This week, wholesale power and gas contracts experienced mixed movements, as most contracts beyond the month-ahead rose week-on-week. Day-ahead power and gas contracts have fallen week-on-week amid record high winter temperatures and comfortable gas supplies, despite low wind generation during the week. Nearly all baseload power contracts rose week-on-week. Day-ahead power was an exception, falling 2.2% to end the week at £48.0/MWh, amid forecasts of high wind generation next week. The contract followed its gas counterpart lower early in the week, hitting a fresh eight-month low of £47.3/MWh on 25 February despite low wind generation forecast the following day. Seasonal power contracts reversed the previous week’s losses, gaining 1.6% on average. Both summer and winter 19 power rose 1.4% to £48.5/MWh and £58.4/MWh, respectively. Gas contracts experienced mixed movements. Near-term gas contracts out to Q219 fell week-on-week, whilst seasonal contracts beyond and including winter 19 rose. Near-term gas prices have been weighed on by comfortable gas supplies amid the arrival of several LNG tankers, record warm temperatures, and strong supplies from UKCS and Norway. Day-ahead gas dropped 1.2% to end the week at 44.2p/th. The contract dropped to a fresh 17-month low of 43.9p/th on 25 February. Seasonal gas contracts rose 0.3% on average, with all contracts except summer 19 increasing week-on-week. Summer 19 gas was unchanged at 44.7p/th.
Day-ahead power fell 2.2% to £48.0/MWh. The contract hit a fresh eight-month low of £47.3/MWh on 25 February.
April 19 power was unchanged at £47.9/MWh, whilst May 19 power lifted 0.6% to £47.5/MWh.
Annual April 19 power rose 1.4% to £53.5/MWh.
The contract is 4.2% below the same time last month when it was £55.8/MWh, but 23.3% above the same time last year when it was £43.4/MWh.
Forward curve comparison
Annual April Contract
Day-ahead peak power fell 3.6% to £51.0/MWh, just £3.0/MWh above its baseload counterpart.
Day-ahead peak power is 38.2% lower than the same time last year when it was £82.5/MWh.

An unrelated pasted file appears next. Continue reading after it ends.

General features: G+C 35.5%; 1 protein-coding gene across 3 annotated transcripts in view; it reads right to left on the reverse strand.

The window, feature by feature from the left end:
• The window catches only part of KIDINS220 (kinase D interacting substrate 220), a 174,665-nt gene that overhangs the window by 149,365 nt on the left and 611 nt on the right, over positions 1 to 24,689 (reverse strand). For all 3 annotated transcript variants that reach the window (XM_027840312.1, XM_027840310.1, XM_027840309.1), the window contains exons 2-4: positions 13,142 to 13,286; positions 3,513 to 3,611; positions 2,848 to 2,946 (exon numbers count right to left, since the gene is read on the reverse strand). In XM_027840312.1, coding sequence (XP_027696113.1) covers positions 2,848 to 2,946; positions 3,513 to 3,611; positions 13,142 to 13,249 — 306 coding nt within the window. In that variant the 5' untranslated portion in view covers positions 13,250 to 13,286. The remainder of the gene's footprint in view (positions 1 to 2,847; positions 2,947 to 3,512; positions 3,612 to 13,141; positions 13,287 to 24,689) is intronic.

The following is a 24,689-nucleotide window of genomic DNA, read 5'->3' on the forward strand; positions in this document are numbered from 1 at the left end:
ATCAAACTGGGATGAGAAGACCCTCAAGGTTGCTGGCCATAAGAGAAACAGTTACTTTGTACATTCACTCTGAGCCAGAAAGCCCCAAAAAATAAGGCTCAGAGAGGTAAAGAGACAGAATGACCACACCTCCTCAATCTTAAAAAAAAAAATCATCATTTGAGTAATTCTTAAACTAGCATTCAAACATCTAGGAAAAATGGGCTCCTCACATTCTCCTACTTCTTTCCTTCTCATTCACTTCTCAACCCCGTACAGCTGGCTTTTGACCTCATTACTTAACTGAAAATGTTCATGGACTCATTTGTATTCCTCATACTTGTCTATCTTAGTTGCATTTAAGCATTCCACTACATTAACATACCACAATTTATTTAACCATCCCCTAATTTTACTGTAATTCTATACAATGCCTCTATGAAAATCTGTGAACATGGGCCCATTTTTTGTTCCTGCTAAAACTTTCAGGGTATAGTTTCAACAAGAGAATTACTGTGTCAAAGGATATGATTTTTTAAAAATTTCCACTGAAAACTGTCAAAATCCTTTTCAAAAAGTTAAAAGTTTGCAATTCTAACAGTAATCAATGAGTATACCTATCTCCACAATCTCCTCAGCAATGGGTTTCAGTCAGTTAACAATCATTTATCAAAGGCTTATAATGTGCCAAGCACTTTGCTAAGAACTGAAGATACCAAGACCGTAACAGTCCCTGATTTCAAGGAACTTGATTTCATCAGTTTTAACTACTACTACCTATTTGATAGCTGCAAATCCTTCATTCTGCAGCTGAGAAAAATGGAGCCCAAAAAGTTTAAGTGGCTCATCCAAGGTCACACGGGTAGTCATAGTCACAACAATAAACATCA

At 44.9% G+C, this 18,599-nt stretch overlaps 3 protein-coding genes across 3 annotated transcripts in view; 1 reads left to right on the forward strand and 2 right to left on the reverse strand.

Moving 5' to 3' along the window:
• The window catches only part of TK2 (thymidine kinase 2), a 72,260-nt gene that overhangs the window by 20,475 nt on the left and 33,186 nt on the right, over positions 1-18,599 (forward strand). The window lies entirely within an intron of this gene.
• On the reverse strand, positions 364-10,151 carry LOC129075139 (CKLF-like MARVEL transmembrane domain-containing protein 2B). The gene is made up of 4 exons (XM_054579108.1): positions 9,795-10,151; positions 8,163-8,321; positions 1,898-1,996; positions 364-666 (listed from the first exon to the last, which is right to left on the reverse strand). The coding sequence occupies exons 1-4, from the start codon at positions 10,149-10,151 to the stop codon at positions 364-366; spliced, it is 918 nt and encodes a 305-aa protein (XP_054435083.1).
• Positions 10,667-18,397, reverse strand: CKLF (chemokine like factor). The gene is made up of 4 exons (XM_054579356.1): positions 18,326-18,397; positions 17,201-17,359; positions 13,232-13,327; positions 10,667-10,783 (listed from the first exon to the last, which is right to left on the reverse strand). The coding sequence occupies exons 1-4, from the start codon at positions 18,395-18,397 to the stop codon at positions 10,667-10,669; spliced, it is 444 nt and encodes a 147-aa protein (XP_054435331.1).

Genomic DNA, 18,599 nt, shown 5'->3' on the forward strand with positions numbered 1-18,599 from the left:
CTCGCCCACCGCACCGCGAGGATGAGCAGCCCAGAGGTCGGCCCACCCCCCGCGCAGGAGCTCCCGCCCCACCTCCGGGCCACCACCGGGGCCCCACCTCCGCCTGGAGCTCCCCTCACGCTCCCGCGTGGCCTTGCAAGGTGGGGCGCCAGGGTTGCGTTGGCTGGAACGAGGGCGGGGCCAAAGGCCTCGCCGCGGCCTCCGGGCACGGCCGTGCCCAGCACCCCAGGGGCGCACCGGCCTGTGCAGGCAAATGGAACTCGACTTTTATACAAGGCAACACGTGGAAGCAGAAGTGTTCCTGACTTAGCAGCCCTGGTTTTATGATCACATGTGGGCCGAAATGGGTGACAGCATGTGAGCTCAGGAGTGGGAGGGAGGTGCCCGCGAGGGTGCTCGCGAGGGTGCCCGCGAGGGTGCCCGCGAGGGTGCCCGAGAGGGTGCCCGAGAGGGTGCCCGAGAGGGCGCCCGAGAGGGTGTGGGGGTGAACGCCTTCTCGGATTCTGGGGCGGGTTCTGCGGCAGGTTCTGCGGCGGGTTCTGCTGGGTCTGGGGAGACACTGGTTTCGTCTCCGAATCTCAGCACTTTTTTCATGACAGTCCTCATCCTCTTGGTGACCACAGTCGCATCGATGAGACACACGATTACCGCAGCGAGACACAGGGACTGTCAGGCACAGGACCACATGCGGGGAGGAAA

April 19 peak power slipped 0.1% to £50.6/MWh, £2.7/MWh above its baseload counterpart.
Annual April 19 peak power increased 3.3% to £58.9/MWh, £5.4/MWh above its baseload power counterpart.
The contract was 3.9% below its price last month (£61.2/MWh), but 22.9% higher than its value last year (£47.9/MWh).
Forward curve comparison
Annual April contract
Seasonal power prices
Seasonal baseload power contracts
Seasonal baseload power curve
Seasonal power contracts reversed the previous week’s losses, gaining 1.6% on average.
Both summer and winter 19 power rose 1.4% to £48.5/MWh and £58.4/MWh, respectively.
All seasonal peak power contracts went up this week, increasing by 1.3% on average.
The summer 19 peak contract was 1.3% higher at £52.4/MWh, £3.9/MWh above its baseload power counterpart.
Commodity price movements
Oil and Coal
Brent crude oil slipped 1.0% to average $66.0/bl.
Oil prices fell from the previous week’s three-month high following tweets from US President Donald Trump, which said “Oil prices getting too high. OPEC, please relax and take it easy.”
Although this resulted in a downturn in oil prices, Saudi Arabian Energy Minister Khalid al-Falih responded that the group were “taking it easy” and said “the 25 countries are taking a very slow and measured approach. […] we are interested in market stability first and foremost.”
API 2 coal prices rose for a second consecutive week, up 1.9% to average $79.4/t.
Coal ended the week at a three-week high of $80.8/t.
EU ETS carbon prices rose 1.8% to average €20.3/t.
Within-day carbon prices had started the week at €18.5/t, the lowest since 6 December 2018, however prices recovered to end the week just below €22.0/t.
Prices were supported last week by heavy buying from emitters ahead of the 30 April deadline to submit EUAs to cover last year’s emissions.
Generally, carbon prices have been pressured by warmer weather reducing demand for conventional power generation, a fall in gas prices, uncertainty around the UK’s future carbon policy post-Brexit, and by news of Germany’s coal phaseout.
As weather nears seasonal normal temperatures in March, demand for conventional power generation is expected to increase EUA buying across Europe.
Wholesale price snapshot
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